Caveat Emptor

Pity the poor used Chrysler dealer trying to peddle some pre-bankruptcy bargain with this sticker:

“WARNING    This vehicle was produced prior to the date when the Chrysler bankruptcy was approved. If you buy this vehicle and are injured or killed, even if your injuries were caused by the manufacturer, you or your survivors will not be able to recover your losses by taking action against the manufacturer. If your passengers are injured or killed, even if their injuries were caused by the manufacturer, they and their survivors will not be able to recover their losses by taking action against the manufacturer.”

Nothing says “Buy me” like the smell of newly cleaned upholstery and the thought of imminent death and paralysis-by-car. But the good folks at Consumers for Auto Reliability and Safety (along with Consumer Action, Center for Auto Safety, Center for Justice & Democracy, and National Consumers League) argue that’s exactly what consumers should bear in mind if they take a chance on a pre-bankruptcy Chrysler. The California-based advocacy group is petitioning the Federal Trade Commission to require labels informing buyers of a used Chrysler’s unique liabilities granted by the bankruptcy and sale to Fiat.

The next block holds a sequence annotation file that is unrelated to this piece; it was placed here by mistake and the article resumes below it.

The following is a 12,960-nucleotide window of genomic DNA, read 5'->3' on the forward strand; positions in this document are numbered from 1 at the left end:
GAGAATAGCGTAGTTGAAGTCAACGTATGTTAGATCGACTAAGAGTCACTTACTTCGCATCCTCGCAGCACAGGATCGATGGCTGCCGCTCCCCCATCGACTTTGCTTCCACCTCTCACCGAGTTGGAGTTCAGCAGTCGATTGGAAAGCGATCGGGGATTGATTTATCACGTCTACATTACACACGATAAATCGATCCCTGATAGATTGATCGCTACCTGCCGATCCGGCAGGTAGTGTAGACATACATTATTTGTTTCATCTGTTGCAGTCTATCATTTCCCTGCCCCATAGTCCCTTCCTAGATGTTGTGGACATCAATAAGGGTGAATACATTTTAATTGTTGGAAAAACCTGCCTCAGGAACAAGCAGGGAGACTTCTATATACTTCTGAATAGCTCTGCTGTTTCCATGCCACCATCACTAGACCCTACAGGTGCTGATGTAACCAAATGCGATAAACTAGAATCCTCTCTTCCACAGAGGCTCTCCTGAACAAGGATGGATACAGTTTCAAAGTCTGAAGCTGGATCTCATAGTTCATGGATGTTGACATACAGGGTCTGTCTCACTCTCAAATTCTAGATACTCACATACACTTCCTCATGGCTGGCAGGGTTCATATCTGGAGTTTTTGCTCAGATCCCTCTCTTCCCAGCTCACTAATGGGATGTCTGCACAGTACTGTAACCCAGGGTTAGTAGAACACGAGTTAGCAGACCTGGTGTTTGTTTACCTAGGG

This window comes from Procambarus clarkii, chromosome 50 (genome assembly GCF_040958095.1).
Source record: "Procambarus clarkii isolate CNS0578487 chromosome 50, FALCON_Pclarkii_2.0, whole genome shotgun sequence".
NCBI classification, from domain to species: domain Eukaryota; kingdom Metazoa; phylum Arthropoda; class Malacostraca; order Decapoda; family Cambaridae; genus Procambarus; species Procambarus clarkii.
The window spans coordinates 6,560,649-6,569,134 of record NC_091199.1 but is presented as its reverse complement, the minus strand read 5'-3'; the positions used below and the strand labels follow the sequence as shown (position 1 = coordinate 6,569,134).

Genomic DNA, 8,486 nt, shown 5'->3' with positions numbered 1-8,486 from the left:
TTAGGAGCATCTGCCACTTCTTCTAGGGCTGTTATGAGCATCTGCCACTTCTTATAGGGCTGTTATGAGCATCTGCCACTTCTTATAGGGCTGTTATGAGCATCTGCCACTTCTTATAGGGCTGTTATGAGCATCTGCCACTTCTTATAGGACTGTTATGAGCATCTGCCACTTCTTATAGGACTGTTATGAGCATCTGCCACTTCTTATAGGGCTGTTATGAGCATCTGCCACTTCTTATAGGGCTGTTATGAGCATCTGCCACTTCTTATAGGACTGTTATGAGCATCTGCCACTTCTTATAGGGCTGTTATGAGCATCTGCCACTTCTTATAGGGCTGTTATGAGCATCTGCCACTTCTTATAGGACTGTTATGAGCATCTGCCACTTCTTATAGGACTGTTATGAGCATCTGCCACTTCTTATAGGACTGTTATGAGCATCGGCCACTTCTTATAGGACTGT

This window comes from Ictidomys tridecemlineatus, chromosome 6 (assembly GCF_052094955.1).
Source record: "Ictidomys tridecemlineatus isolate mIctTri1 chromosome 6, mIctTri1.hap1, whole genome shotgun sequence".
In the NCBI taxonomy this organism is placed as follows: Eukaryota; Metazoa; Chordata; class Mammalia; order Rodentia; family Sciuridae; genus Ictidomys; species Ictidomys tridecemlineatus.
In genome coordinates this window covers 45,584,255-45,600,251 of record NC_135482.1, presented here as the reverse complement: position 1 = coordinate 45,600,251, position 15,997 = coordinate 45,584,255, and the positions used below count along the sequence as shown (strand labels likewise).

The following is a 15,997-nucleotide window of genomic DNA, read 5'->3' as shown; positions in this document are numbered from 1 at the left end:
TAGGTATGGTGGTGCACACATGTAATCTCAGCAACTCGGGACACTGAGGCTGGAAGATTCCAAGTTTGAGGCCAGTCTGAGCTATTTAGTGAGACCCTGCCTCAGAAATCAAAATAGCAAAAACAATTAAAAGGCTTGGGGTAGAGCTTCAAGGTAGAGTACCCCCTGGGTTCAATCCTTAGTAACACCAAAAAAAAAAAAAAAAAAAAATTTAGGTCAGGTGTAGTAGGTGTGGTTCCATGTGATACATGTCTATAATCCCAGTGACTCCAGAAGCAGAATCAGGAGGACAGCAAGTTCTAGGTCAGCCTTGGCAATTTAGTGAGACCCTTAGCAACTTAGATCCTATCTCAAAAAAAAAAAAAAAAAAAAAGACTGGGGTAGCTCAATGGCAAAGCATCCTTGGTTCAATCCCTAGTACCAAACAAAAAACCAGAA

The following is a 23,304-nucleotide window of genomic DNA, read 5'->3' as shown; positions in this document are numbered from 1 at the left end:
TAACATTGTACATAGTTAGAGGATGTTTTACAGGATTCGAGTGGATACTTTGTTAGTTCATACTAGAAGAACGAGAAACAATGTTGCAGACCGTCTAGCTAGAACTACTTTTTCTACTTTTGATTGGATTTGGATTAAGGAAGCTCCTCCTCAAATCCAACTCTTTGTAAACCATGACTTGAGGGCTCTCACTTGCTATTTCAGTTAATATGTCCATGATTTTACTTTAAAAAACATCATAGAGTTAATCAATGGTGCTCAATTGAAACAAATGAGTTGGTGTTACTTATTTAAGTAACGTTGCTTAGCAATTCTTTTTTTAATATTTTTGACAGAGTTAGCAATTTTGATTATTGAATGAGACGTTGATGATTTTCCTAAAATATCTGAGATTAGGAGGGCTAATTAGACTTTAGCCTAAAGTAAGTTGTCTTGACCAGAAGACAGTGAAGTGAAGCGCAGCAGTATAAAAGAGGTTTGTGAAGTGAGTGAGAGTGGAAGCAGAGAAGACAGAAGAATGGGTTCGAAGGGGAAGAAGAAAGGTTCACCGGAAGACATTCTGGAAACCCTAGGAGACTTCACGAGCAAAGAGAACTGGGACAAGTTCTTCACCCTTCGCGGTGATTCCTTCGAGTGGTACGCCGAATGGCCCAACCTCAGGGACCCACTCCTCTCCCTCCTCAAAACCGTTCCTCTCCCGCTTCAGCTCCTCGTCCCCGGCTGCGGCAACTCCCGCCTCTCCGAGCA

CARS are asking for the designation under the FTC’s 1985 Used Car Rule, which was promulgated to prevent used car dealers from misrepresenting or failing to mention to buyers important facts about war anty coverage, via a Buyer’s Guide sticker displayed on the vehicle.

“Prospective purchasers of those Chrysler vehicles are likely to be unaware which vehicles were produced prior to the bankruptcy proceeding. This is particularly true since two vehicles that are the same make and model, and are identical in appearance and design, but differ solely by a single day in their date of manufacture, will afford their purchasers entirely different levels of protection.”

Chrysler buyers risk losing millions in medical expenses, lost wages and other expenses, CARS says, and the bankruptcy proceedings can not possibly provide adequate notice to those who may be harm by a defect on some later date.

Those victims certainly weren’t the concern of Chrysler, Fiat, the White House’s Auto Task Force or the bankruptcy judge who hung them out to dry. Let’s see if the FTC cares.